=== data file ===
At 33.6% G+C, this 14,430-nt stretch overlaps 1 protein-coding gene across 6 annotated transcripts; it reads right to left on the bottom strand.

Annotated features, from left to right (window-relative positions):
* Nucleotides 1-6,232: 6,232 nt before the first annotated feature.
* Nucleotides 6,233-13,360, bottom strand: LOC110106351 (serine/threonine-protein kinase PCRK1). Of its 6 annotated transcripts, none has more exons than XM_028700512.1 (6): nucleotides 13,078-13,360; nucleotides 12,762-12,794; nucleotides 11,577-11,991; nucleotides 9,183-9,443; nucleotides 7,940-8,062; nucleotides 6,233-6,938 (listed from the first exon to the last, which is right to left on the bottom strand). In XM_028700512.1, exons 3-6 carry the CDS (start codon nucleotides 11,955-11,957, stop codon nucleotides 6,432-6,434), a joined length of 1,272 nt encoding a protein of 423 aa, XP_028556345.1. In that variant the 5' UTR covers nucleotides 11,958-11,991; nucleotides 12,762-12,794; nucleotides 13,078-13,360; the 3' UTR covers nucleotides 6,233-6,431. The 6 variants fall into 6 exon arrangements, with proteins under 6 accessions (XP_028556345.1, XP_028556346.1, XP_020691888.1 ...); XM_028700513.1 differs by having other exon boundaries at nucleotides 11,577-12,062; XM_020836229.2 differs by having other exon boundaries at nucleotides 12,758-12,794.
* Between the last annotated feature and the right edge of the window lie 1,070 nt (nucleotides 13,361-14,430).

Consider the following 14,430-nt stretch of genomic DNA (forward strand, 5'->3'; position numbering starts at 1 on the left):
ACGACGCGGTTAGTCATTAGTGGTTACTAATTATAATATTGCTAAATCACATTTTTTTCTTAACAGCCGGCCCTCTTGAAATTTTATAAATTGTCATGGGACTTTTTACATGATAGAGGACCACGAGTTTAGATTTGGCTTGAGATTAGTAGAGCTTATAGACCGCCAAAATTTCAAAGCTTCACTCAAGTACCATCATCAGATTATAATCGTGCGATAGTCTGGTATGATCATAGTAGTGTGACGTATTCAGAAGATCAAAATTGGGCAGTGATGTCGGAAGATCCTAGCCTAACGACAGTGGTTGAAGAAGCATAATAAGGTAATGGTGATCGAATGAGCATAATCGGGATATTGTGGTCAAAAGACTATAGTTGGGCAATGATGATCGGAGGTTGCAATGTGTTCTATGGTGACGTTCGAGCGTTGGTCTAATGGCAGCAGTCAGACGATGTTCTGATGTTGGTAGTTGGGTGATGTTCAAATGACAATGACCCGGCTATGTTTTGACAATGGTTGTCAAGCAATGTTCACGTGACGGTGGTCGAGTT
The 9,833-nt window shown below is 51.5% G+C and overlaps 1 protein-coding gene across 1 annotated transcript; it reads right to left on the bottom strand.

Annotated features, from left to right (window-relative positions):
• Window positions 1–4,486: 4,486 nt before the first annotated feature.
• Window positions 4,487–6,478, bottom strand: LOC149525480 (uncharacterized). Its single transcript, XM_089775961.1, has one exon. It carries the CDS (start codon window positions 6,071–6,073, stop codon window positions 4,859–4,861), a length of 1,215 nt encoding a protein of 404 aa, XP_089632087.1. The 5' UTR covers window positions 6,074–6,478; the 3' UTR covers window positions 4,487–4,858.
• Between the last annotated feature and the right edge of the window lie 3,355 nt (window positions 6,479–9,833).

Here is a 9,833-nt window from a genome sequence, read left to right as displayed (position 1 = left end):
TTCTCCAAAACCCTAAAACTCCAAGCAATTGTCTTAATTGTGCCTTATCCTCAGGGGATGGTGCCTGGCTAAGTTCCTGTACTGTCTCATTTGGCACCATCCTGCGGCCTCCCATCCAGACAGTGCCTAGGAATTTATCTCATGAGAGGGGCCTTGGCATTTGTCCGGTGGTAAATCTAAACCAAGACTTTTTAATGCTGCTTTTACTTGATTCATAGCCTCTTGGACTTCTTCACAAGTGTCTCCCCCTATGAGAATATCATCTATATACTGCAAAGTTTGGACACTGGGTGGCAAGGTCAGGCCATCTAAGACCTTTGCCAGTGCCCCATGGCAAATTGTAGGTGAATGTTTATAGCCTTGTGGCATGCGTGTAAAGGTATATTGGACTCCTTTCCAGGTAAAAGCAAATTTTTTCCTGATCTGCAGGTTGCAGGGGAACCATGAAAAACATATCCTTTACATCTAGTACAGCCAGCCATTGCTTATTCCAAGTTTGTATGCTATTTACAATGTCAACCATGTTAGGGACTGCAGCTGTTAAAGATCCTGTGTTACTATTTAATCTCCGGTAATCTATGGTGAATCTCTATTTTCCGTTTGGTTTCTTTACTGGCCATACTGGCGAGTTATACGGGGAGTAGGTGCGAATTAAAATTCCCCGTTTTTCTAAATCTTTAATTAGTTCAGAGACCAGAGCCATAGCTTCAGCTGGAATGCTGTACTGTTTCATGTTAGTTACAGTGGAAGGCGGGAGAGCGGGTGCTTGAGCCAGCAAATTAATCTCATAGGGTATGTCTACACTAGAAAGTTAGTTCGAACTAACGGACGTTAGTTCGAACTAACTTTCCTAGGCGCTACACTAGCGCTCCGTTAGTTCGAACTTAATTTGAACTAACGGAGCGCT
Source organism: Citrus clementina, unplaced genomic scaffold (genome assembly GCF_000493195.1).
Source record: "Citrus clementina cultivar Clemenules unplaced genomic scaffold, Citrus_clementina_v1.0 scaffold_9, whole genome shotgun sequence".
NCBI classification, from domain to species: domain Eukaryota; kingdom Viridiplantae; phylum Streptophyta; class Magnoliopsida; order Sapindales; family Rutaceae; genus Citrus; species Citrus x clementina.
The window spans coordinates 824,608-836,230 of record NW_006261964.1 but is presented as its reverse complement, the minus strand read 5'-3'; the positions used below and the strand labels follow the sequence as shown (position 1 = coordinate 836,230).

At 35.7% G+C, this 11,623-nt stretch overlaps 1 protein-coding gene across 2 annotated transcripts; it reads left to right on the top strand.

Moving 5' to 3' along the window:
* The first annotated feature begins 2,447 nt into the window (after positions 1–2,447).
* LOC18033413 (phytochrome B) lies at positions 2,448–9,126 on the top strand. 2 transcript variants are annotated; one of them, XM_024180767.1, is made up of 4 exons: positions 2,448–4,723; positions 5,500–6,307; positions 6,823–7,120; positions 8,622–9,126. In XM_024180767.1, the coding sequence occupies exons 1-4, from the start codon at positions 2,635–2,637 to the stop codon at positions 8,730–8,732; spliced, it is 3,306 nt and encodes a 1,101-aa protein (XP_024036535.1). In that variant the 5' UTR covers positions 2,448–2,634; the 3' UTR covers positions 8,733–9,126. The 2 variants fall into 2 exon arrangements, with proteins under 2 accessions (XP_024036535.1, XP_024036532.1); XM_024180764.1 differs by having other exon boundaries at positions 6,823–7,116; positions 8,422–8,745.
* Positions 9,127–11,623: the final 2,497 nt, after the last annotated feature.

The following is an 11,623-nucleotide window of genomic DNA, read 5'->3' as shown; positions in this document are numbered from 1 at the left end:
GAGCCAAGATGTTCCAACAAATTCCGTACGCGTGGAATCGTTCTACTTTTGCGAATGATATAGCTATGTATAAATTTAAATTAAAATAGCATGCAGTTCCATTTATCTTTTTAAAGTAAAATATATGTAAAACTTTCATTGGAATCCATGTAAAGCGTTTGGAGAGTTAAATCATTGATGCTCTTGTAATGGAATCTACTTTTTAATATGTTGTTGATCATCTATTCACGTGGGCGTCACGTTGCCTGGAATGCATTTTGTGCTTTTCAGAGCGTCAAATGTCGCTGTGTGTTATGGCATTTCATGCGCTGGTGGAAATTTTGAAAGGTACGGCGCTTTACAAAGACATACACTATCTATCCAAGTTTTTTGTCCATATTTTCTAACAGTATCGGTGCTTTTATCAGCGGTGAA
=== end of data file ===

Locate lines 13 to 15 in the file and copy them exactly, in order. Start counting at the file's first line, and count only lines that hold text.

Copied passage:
Here is a 9,833-nt window from a genome sequence, read left to right as displayed (position 1 = left end):
TTCTCCAAAACCCTAAAACTCCAAGCAATTGTCTTAATTGTGCCTTATCCTCAGGGGATGGTGCCTGGCTAAGTTCCTGTACTGTCTCATTTGGCACCATCCTGCGGCCTCCCATCCAGACAGTGCCTAGGAATTTATCTCATGAGAGGGGCCTTGGCATTTGTCCGGTGGTAAATCTAAACCAAGACTTTTTAATGCTGCTTTTACTTGATTCATAGCCTCTTGGACTTCTTCACAAGTGTCTCCCCCTATGAGAATATCATCTATATACTGCAAAGTTTGGACACTGGGTGGCAAGGTCAGGCCATCTAAGACCTTTGCCAGTGCCCCATGGCAAATTGTAGGTGAATGTTTATAGCCTTGTGGCATGCGTGTAAAGGTATATTGGACTCCTTTCCAGGTAAAAGCAAATTTTTTCCTGATCTGCAGGTTGCAGGGGAACCATGAAAAACATATCCTTTACATCTAGTACAGCCAGCCATTGCTTATTCCAAGTTTGTATGCTATTTACAATGTCAACCATGTTAGGGACTGCAGCTGTTAAAGATCCTGTGTTACTATTTAATCTCCGGTAATCTATGGTGAATCTCTATTTTCCGTTTGGTTTCTTTACTGGCCATACTGGCGAGTTATACGGGGAGTAGGTGCGAATTAAAATTCCCCGTTTTTCTAAATCTTTAATTAGTTCAGAGACCAGAGCCATAGCTTCAGCTGGAATGCTGTACTGTTTCATGTTAGTTACAGTGGAAGGCGGGAGAGCGGGTGCTTGAGCCAGCAAATTAATCTCATAGGGTATGTCTACACTAGAAAGTTAGTTCGAACTAACGGACGTTAGTTCGAACTAACTTTCCTAGGCGCTACACTAGCGCTCCGTTAGTTCGAACTTAATTTGAACTAACGGAGCGCT
Source organism: Citrus clementina, unplaced genomic scaffold (genome assembly GCF_000493195.1).